Cassius M. Moses was born in Clymer, Chautauqua County, New York, January 31, 1865, and was the sixth of the seven sons of Mr. and Mrs. Amasa C. Moses. He came with the parents to Barton County in 1871. He married Miss Betsy Coningham of Frederick, Illinois, October 14, 1890, and they are the parents of two children, Donna, born December 13, 1894, and John Campbell, born August 20, 1896. In 1889 he enlisted in the Colorado national guard. He was commissioned lieutenant in October of that year, was advanced to captain in December, 1890, and to the rank of major in 1893. He was appointed and commissioned adjutant general of the state of Colorado in January, 1895. He organized the First Colorado regiment of infantry, United States volunteers, in 1898, after war had been declared with Spain. He resigned as adjutant general of Colorado in 1898. He was commissioned major of the regiment he organized, the First Colorado. He was mustered out of service at the Presidio in San Francisco, September, 1899. He participated in many of the important engagements before Manila, P. I., during the war and distinguished himself as a soldier. He served during the insurrection in the islands until he was wounded June 9, 1899, being unfit for further service.
After coming to Barton County, his early boyhood days were spent on the Moses homestead, just north of Walnut creek, punching cows, working on the farm and living the usual strenuous life of those pioneer days, when the buffalo, the other animals of the plains and the Indian were all here.
In the spring of 1882, he went to work for Moses Brothers and continued with them until the autumn of 1887 when they retired from the general merchandise business. He then went to Pueblo and Denver, Colorado, where he made his home until he removed to Los Angeles, California, in the latter part of 1902.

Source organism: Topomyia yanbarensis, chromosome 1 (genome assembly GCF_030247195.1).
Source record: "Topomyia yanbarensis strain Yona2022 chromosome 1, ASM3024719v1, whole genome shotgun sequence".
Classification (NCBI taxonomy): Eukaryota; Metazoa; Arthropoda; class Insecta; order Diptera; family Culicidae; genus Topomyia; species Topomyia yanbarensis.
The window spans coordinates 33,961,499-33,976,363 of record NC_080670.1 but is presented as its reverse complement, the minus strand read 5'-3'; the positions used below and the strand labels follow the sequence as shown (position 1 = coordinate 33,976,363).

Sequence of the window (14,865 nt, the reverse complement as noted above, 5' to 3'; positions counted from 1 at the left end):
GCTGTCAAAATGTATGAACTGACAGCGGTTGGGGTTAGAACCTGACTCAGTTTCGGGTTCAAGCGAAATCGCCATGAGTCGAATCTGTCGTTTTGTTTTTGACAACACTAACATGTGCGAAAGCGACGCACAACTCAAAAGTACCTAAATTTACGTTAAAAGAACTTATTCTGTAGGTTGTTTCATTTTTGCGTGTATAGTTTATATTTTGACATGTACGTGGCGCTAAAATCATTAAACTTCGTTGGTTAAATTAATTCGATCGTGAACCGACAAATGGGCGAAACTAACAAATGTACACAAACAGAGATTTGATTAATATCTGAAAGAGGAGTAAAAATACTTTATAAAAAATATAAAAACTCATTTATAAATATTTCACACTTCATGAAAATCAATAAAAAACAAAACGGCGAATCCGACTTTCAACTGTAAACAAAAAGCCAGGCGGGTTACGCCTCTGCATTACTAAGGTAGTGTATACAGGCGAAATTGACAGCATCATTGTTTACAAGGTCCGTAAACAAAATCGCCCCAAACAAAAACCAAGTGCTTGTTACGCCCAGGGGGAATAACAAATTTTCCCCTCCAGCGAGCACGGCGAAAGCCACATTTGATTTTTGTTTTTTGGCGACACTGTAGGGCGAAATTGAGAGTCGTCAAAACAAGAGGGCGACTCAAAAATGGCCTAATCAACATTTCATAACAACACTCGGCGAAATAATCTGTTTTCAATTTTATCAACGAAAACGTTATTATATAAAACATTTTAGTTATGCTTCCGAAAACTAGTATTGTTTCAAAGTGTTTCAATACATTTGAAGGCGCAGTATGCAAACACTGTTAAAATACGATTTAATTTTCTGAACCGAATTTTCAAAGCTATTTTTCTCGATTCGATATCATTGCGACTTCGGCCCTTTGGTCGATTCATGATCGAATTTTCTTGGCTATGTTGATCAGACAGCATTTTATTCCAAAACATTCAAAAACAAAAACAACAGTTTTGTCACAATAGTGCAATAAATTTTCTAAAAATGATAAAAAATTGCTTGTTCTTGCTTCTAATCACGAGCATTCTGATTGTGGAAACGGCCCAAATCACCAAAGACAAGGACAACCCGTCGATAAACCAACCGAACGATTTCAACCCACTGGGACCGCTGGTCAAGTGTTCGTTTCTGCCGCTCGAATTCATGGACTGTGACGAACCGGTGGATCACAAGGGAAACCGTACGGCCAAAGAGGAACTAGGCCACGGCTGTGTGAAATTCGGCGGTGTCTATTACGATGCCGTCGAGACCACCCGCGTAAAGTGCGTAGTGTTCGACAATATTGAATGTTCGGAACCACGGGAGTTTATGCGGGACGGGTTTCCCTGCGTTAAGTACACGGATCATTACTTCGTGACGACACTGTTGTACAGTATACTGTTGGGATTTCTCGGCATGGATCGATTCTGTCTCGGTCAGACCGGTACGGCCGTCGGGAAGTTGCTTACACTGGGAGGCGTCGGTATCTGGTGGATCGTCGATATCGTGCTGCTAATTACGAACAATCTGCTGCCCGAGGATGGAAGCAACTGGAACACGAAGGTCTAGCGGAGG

Seward E. Moses, youngest of the seven brothers, was born in Chautauqua County, New York, and came to Barton County with his parents in 1871, at the age of three and one-half years. He worked for Moses Brothers in their general store until 1887, when he went to Pueblo, Colorado. He was in the grocery business there until 1902. He returned to Great Bend at that time, being interested in the Barton County flour mils until 1907. Then he moved to Kansas City, Mo., becoming interested in The Moses Brothers Grain Company. He married Edith G. Balcon of Pueblo, Colo., in 1899.
The following incident, related by S. K Moses, will recall the old times to those who were here in those days:
"Although quite young in the buffalo and Indian days, I distinctly remember my first and only buffalo hunt. It was soon after our arrival in Barton County. The family were on the old homestead, north of the creek, where it was no uncommon sight to see buffalo come over the hills down to the creek for water; occasionally one would come up to the water trough at our well to drink.
"One day an old bull buffalo drifted down over the hill leisurely and finding the grazing about a quarter of a mile from our home to his liking, made himself quite at home. Brother Ed, being at home, and considered some hunter, evidently resented our farm being used for feeding grounds and prepared